nited )tates .lc &ovartis )umitomo 'orp 8&I Broup 'hevron 'orp Do 'hemical +e-aco Inc ?'8 Inc Hero- Australia .$ #C./ #/.04% 3%.nited )tates 'anada .3 3C.harmaceutic als Diversified 'hemicals +rading +rading 'hemicals ?everages .C 3/.ac*ard +otal )A Denault )A 'able and . .3 %0.C 11.etroleum 8lectronics .&e s 'orp ./ #/.1 %4./ 32.C %/.1 %3./44 3.% #0.C 0%./#4 )ourceI .2/4 %%./ %#.0 #0./ 11.ont Diageo .oulenc )A >iag )A ?A)F AB Itochu 'orp &assho I ei 'orp Du .ireless .2 #C.% #C.= 9apan France Berman! Berman! 9apan 9apan .nited )tates .4 0$.nited )tates .nited )tates Media Food:+obacco .2 04.# #%.etroleum .0 03.1 3%./44 01.2 1/.hoto 8Euipment Mitsui F'o.1 #2.1 3C.etroleum +elecommunication .etroleum 'hemicals . #$$$.C 31.= .4 #$.% #0.C %C.3%$ 2.C #/.harmaceuticals:'hemic als +rading:machiner! .4 #1.$ 3#.4/2 /%.etroleum <e lett-. Gtd Dhone-.C/# C#.nited )tates .C04 3.nited )tates France France .0 %1.= ) it(erland 9apan Ital! .etrloeum Automotive +elecommunication Diversified 'hemicals:./ #0./ #%.hillip Morris ?ritish ./ 3$.0 #/.0 #$.3 #2.$ %3.nited &ations 'onference on +rade and Development.C 3$.

%3# %.e/elope# Economies Western Europe United States Japan .Table 5.22% 3.%%0 #/C 3.#4% %.arent Corporations an# $ffiliates -y !egion .+: .&'+AD 3444.%2C 0.#14 Foreign $ffiliates Locate# in Economy /#.%01 %3C.e/eloping Economies Africa Latin America and Caribbean Asia Central and Eastern Europe )ourceI .arent Corporations -ase# in Economy .//$ 30.124 %.4#$ $. %C.$3C . ##-#%.%#4 3%$.1$0 #$.

For hat specific purposes do firms engage in foreign direct investment5 M&' investment can be divided into three broad categories.C02 M&' affiliates. )econd. During the #$24s and earl! #$$4s. Indeed.$3C affiliates in this region. M&'s invest across borders to gain access to foreign mar*ets. +hirteen countries in 8ast Asia and Gatin America host %%#. +hus. 9apanese % . 'hina alone hosts 3%1. As e sa in chapter four.oland host #%1.nited )tates. the! are misleading to some e-tent. M&'s have also invested heavil! in 8astern and 'entral 8urope during the #$$4s. For e-ample. <ungar!. as table 1. even though there are more affiliates based in developing countries than in advanced industriali(ed countries. M&'s engage in cross-border investment to gain secure access to supplies of natural resources. ith ## of the largest firms engaged in either oil production or mining.highl! concentrated in a relativel! small set of countries. about half of the total affiliates orld ide.hile these figures on the location of affiliates are interesting./2# affiliates.$$C of the affiliates active in this region. the affiliates created in advanced industriali(ed countries tend to be larger and more capital intensive than the affiliates created in developing countries.0 illustrates. petroleum and mining is the third most important industr! represented in the top #44 M&'s. and . First. creating a total of 3%$. . the American copper mining firm Anaconda made large direct investments in mining operations in 'hile in order to secure copper supplies for production done in the . the vast maJorit! of foreign direct investment flo s into advanced industriali(ed countries rather than the developing orld. <ere too affiliates are concentrated in a fe countries7 the '(ech Depublic. Much of the cross-border investment in auto production underta*en ithin the advanced industriali(ed orld fits into this categor!.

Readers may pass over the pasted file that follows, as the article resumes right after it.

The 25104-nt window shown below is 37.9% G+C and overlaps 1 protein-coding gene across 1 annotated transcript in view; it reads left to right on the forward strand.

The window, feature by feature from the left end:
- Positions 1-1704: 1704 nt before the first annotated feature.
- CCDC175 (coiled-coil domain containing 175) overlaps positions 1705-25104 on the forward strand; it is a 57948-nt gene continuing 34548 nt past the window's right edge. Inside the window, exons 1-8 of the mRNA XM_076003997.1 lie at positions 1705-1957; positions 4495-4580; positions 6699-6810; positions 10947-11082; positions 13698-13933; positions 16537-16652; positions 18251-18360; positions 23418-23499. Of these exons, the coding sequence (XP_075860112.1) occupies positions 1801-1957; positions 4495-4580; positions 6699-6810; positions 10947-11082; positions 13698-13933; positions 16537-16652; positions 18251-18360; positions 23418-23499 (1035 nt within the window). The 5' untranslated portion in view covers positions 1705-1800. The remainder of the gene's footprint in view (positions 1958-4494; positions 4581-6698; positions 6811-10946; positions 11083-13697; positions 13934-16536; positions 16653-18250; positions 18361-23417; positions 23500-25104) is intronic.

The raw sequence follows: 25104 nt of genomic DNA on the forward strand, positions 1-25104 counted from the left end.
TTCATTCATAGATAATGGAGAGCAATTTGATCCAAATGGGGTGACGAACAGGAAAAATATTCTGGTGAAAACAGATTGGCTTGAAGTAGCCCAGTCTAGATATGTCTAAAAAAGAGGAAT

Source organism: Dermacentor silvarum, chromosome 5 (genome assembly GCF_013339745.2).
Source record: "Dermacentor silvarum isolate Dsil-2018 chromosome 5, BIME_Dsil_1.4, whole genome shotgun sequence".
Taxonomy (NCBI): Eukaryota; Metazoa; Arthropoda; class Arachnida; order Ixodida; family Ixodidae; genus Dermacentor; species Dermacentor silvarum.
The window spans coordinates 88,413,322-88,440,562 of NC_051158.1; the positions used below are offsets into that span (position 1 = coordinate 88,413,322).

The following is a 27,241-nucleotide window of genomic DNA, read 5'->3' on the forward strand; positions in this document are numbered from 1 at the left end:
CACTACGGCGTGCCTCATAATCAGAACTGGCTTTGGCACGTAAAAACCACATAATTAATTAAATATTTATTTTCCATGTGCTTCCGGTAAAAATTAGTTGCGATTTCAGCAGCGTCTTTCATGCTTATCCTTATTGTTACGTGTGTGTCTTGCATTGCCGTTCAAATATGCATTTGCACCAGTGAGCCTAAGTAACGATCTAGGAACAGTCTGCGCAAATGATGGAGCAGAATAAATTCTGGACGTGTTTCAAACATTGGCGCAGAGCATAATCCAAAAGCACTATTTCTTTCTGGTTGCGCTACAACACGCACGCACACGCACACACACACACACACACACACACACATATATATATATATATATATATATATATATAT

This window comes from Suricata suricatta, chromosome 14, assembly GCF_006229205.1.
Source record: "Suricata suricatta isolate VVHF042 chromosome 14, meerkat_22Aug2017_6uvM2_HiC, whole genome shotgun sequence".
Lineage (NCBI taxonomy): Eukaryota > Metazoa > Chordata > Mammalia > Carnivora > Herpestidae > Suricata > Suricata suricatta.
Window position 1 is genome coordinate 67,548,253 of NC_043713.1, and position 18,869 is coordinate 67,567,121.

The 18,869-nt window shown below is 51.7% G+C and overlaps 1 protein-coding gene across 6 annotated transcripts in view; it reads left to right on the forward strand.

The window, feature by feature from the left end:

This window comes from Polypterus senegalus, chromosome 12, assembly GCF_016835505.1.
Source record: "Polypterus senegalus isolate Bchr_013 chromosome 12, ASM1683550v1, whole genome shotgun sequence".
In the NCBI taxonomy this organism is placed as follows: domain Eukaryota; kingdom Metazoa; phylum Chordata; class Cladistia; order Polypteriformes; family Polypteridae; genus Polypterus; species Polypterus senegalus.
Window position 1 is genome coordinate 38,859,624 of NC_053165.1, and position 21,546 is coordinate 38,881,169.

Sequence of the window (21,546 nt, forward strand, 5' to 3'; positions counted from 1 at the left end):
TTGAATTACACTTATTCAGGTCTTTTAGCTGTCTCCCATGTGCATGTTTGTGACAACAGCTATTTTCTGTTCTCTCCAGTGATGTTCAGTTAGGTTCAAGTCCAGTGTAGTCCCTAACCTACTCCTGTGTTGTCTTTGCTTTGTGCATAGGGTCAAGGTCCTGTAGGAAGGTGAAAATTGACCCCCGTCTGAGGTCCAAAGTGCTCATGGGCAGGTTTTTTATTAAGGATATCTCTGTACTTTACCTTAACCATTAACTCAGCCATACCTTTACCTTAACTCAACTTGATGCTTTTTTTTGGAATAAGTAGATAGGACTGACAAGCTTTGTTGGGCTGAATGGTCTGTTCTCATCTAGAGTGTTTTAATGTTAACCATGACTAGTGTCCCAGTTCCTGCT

&''1 #0 #% #% $ #3 / 3 3 C / 3 0 % C #44 &''( #C #0 ## #4 2 2 / / 0 % % 3 3 # 1 #44 . C2. distribution) and Mining Food. ?everages. refining.tilities Metals Media 'onstruction Machiner!:engineering @ther +otal )ourceI .arts .Table 5.&'+AD 3444.etroleum (e-ploration. +obacco 'hemicals .0: *n#ustry Composition of the Top &11 MNCs 8lectronics:electrical eEuipment:computers Motor >ehicle and .harmaceuticals Diversified +elecommunications +rading Detailing .

M&'s ma*e cross-border investments to improve the efficienc! of their operations. During the #$/4s.and Berman automotive M&'s such as +o!ota. the auto industr! is the second most heavil! represented industr! among the largest M&'s. In the auto industr!. firms allocate different elements of the production process to different parts of the orld. In electronics and computers as ell as in the auto industr!. and the more labor-intensive assembl! of the individual components into automobiles is performed in developing countries. and Mercedes built production facilities in the . ?M. electronics. As table 1. b! rationali(ing production and tr!ing to e-ploit economies of speciali(ation and scope. hile the more laborintensive assembl! stages of production are performed in developing countries. An increasingl! large share of cross-border investment in manufacturing fits into this categor!. accounting for #0 of the top #44 M&'s.. the human and ph!sical capital-intensive stages of production such as design and chip fabrication.0 indicates. +hird. are performed in the advanced industriali(ed countries.0). and transmissions is performed in developed countries. man! American M&'s made direct investments in the 8uropean . for e-ample. the capital-intensive design and production of individual parts such as bod! panels. hich account for seventeen of the largest #44 M&'s (see table 1.nited )tates in response to concerns that barriers to mar*et access ould limit the number of cars the! ould be allo ed to e-port into the American econom! from 9apanese and Berman plants. 0 . &issan. engines. and electrical eEuipment. <onda. In computers.nion to gain access to the common mar*et being created there.